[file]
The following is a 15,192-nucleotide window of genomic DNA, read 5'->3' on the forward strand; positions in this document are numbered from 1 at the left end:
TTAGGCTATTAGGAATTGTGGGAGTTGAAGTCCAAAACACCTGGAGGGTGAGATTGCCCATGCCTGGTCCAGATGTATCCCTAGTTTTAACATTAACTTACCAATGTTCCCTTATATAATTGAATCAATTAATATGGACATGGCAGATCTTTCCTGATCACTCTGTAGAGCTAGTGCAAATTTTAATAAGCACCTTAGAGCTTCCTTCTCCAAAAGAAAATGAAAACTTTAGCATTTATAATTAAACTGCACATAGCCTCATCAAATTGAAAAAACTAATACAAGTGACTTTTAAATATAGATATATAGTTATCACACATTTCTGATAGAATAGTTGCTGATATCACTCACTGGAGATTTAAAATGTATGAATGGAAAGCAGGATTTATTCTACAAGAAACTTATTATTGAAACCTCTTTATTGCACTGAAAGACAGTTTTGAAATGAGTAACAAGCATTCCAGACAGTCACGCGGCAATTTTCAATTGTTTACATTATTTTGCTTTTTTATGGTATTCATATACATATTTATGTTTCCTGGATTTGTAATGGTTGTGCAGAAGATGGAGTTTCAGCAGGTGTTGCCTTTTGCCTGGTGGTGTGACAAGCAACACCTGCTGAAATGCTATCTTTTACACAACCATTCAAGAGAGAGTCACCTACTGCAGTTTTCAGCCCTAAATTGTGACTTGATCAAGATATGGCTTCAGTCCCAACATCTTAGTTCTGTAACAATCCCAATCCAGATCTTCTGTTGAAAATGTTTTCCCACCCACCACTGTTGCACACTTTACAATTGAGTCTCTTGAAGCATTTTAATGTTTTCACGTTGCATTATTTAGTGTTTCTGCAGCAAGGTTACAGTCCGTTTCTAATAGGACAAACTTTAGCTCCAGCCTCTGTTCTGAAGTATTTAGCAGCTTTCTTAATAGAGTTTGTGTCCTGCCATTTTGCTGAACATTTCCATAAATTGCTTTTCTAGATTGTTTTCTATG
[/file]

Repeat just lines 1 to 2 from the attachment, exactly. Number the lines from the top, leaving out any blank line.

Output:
The following is a 15,192-nucleotide window of genomic DNA, read 5'->3' on the forward strand; positions in this document are numbered from 1 at the left end:
TTAGGCTATTAGGAATTGTGGGAGTTGAAGTCCAAAACACCTGGAGGGTGAGATTGCCCATGCCTGGTCCAGATGTATCCCTAGTTTTAACATTAACTTACCAATGTTCCCTTATATAATTGAATCAATTAATATGGACATGGCAGATCTTTCCTGATCACTCTGTAGAGCTAGTGCAAATTTTAATAAGCACCTTAGAGCTTCCTTCTCCAAAAGAAAATGAAAACTTTAGCATTTATAATTAAACTGCACATAGCCTCATCAAATTGAAAAAACTAATACAAGTGACTTTTAAATATAGATATATAGTTATCACACATTTCTGATAGAATAGTTGCTGATATCACTCACTGGAGATTTAAAATGTATGAATGGAAAGCAGGATTTATTCTACAAGAAACTTATTATTGAAACCTCTTTATTGCACTGAAAGACAGTTTTGAAATGAGTAACAAGCATTCCAGACAGTCACGCGGCAATTTTCAATTGTTTACATTATTTTGCTTTTTTATGGTATTCATATACATATTTATGTTTCCTGGATTTGTAATGGTTGTGCAGAAGATGGAGTTTCAGCAGGTGTTGCCTTTTGCCTGGTGGTGTGACAAGCAACACCTGCTGAAATGCTATCTTTTACACAACCATTCAAGAGAGAGTCACCTACTGCAGTTTTCAGCCCTAAATTGTGACTTGATCAAGATATGGCTTCAGTCCCAACATCTTAGTTCTGTAACAATCCCAATCCAGATCTTCTGTTGAAAATGTTTTCCCACCCACCACTGTTGCACACTTTACAATTGAGTCTCTTGAAGCATTTTAATGTTTTCACGTTGCATTATTTAGTGTTTCTGCAGCAAGGTTACAGTCCGTTTCTAATAGGACAAACTTTAGCTCCAGCCTCTGTTCTGAAGTATTTAGCAGCTTTCTTAATAGAGTTTGTGTCCTGCCATTTTGCTGAACATTTCCATAAATTGCTTTTCTAGATTGTTTTCTATG